Choosing Eggs – Which Carton of Eggs to Buy

Choosing eggs at the grocery store can be confusing. There are SO many options and descriptions on the cartons. What does it all mean and which ones should you buy?

so many different egg cartons

Occasionally I get eggs from my sister’s hens that roam about on their farm. But, like most people, I usually get my eggs at the grocery store where it’s easy to be overwhelmed by various packaging and claims found on egg cartons. In one visit, I saw all of these options:

Free Run
Free Range
Furnished/Enriched Caged
Comfort Coop
Nest laid
Standard or Classic Egg
Omega 3
Vitamin Enhanced
Omega 3 Plus

It’s hard to keep up with all these terms. What do they mean? Which eggs should I buy?

First, let’s just get one thing straight – there is no bad egg! If you’re choosing eggs – no matter what kind – you’re making a good choice. Eggs are a good, healthy and affordable source of nutrients. Buy whatever eggs meet your personal preferences and that you can afford.

In Canada, all eggs sold in stores:

  • are Grade A quality
  • are antibiotic or hormone free (whether the carton says so or not)

Choosing the Right Eggs

The right egg carton is the one that fits your preferences for value, nutrient content, animal welfare, name brand, packaging, supporting local, or whatever.

For Best Price

Choose standard, regular eggs in traditional packaging. Choose either brown or white eggs, they are the same on the inside, they just come from different breeds of chicken.

feed info
In Canada, antibiotics or hormones are not permitted in any hen food, regardless of whether it’s labelled as such or not.

For Best Nutrient Content

Want extra nutrients? Choose eggs from hens that have been fed a very specific diet of nutrient rich foods like flaxseed to increase Omega 3 fatty acids or Vitamin E to boost Vitamin E content. It’s a convenient way of getting these nutrients if you’re not getting them from other sources. Look for eggs labeled: Vitamin Enhanced, Omega 3 or Omega 3 Plus eggs. These eggs cost more. You’ll find the following labels:

Omega 3 or Omega 3 Plus – hens are fed a diet high in foods containing Omega 3 (flaxseed) – housing conditions vary

Vitamin Enhanced – hens are fed diets enriched with various nutrients eg. Vitamins D, E and B12 and Folacin – housing conditions vary

Vegetarian Eggs – hens are fed food based on plant material only, no animal by-products (chickens are naturally omnivorous)

Organic – hens are fed organic food (no synthetic herbicides or pesticides) and housing must include nest boxes, perches, litter (for pecking) and some access to outdoors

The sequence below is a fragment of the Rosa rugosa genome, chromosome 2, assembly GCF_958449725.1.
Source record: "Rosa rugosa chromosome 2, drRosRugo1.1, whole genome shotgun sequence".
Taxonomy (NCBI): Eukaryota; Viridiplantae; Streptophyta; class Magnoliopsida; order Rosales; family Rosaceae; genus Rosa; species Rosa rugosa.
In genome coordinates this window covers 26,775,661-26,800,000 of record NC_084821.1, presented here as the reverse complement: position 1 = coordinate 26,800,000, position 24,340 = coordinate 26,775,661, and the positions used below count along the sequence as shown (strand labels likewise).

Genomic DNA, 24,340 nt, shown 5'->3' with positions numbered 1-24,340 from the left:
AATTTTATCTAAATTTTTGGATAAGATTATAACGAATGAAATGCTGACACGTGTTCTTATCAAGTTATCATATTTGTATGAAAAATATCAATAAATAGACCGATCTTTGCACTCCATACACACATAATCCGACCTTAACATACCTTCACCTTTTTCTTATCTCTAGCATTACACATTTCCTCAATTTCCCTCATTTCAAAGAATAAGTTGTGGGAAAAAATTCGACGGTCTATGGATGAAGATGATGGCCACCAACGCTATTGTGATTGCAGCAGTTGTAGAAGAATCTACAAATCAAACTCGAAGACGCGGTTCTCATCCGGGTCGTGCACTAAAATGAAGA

For Greatest Hen Comfort

happy hens good eggs
Hens on my sisters farm, roaming about eating insects, grubs and greens.

Like me, you probably like the idea of hens roaming green pastures where they can do their thing and come home to roost in a warm, comfy shelter. And, yes, you can find local farmers and buy eggs directly from them. It’s a great option, especially if you can visit the farm and get to know your farmer.

But we know that feeding the world can’t rely on this approach alone. That’s why we have commercial egg farmers to provide us with eggs. Concern for food safety and animal welfare has caused the industry to become more standardized with continual improvement and research into the most efficient, effective and animal friendly way to produce quality eggs.

Here are some of the different housing conditions hens are kept in. You’ll usually find these labels on the egg carton, if you don’t, then it’s likely that the eggs came from hens in a conventional housing system.

Conventional Housing – a group of hens in a cage with no perch or nest box.

Free Run – hens are kept in an open barn, often with perches and nest boxes (access to outdoor space is not required).

Free Range – hens are kept in open barn with some access to outdoors (weather permitting). The size of access and what the outdoor space is like (concrete, bare ground or pasture) can vary with each farm.

Enhanced/Comfort Coop/Furnished/Enriched/Nest Laid – hens are caged in small groups. They have more space than conventional housing, access to a private nest box, scratch pads and perch bars.a group of hens in a cage with a perch and a nest box.

Pastured Chickens – hens are on pastures, are moved to new pastures and stay in coops at night (typically, small flocks cared for by independent, local farmers)

I hope this information helps you when you make your next egg purchase.  Which type of eggs will you choose?   

Here are some of my other articles on eggs.

How to Make Easy Peel Hard Boiled Eggs

Top 10 Frequently Asked Questions About Eggs

How to Freeze Eggs

Hard Cooked Eggs in the Oven – Not All Their Cracked Up to Be

Best Deviled Eggs Ever

Sign up to get articles by Getty delivered to your inbox. You’ll get recipes, practical tips and great food information like this. Getty is a Professional Home Economist,  speaker and writer putting good food on tables and agendas.  She is the author of Manitoba’s best-selling Prairie Fruit Cookbook, Founder of Fruit Share, a mom and veggie gardener.

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